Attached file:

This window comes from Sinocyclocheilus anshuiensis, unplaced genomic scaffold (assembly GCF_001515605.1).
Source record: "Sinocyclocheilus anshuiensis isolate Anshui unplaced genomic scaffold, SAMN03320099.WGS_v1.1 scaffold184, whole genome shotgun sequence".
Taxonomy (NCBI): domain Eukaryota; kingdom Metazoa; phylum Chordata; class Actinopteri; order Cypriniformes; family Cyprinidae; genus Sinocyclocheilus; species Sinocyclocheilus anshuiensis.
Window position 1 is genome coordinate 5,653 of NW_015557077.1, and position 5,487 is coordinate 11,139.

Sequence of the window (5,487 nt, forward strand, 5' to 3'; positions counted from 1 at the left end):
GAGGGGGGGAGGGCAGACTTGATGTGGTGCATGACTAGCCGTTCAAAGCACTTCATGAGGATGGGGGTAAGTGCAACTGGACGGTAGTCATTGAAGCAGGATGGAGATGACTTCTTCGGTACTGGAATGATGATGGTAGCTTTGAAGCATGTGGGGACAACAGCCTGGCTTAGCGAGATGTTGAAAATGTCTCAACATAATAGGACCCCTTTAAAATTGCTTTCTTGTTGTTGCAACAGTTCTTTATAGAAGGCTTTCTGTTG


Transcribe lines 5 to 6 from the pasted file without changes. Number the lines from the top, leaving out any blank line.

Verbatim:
Sequence of the window (5,487 nt, forward strand, 5' to 3'; positions counted from 1 at the left end):
GAGGGGGGGAGGGCAGACTTGATGTGGTGCATGACTAGCCGTTCAAAGCACTTCATGAGGATGGGGGTAAGTGCAACTGGACGGTAGTCATTGAAGCAGGATGGAGATGACTTCTTCGGTACTGGAATGATGATGGTAGCTTTGAAGCATGTGGGGACAACAGCCTGGCTTAGCGAGATGTTGAAAATGTCTCAACATAATAGGACCCCTTTAAAATTGCTTTCTTGTTGTTGCAACAGTTCTTTATAGAAGGCTTTCTGTTG